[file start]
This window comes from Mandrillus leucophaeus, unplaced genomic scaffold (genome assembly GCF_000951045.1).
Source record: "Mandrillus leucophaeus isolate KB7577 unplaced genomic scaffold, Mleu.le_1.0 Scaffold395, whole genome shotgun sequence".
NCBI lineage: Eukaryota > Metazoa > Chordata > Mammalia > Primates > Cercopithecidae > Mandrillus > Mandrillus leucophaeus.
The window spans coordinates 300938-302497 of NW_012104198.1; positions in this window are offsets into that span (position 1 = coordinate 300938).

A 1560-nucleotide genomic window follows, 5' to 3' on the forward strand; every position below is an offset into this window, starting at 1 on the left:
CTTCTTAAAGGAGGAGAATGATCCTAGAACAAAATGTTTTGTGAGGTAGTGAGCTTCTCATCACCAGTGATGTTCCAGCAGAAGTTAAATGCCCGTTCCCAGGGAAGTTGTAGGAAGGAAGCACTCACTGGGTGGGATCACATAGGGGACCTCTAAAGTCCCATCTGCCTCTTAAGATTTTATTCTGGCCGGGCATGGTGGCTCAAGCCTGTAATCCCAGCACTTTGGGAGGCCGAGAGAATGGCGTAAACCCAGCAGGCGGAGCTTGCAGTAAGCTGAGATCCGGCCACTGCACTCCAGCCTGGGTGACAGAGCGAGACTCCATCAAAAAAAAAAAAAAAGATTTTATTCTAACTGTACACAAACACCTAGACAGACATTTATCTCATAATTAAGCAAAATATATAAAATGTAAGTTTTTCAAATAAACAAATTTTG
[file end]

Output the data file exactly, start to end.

This window comes from Mandrillus leucophaeus, unplaced genomic scaffold (genome assembly GCF_000951045.1).
Source record: "Mandrillus leucophaeus isolate KB7577 unplaced genomic scaffold, Mleu.le_1.0 Scaffold395, whole genome shotgun sequence".
NCBI lineage: Eukaryota > Metazoa > Chordata > Mammalia > Primates > Cercopithecidae > Mandrillus > Mandrillus leucophaeus.
The window spans coordinates 300938-302497 of NW_012104198.1; positions in this window are offsets into that span (position 1 = coordinate 300938).

A 1560-nucleotide genomic window follows, 5' to 3' on the forward strand; every position below is an offset into this window, starting at 1 on the left:
CTTCTTAAAGGAGGAGAATGATCCTAGAACAAAATGTTTTGTGAGGTAGTGAGCTTCTCATCACCAGTGATGTTCCAGCAGAAGTTAAATGCCCGTTCCCAGGGAAGTTGTAGGAAGGAAGCACTCACTGGGTGGGATCACATAGGGGACCTCTAAAGTCCCATCTGCCTCTTAAGATTTTATTCTGGCCGGGCATGGTGGCTCAAGCCTGTAATCCCAGCACTTTGGGAGGCCGAGAGAATGGCGTAAACCCAGCAGGCGGAGCTTGCAGTAAGCTGAGATCCGGCCACTGCACTCCAGCCTGGGTGACAGAGCGAGACTCCATCAAAAAAAAAAAAAAAGATTTTATTCTAACTGTACACAAACACCTAGACAGACATTTATCTCATAATTAAGCAAAATATATAAAATGTAAGTTTTTCAAATAAACAAATTTTG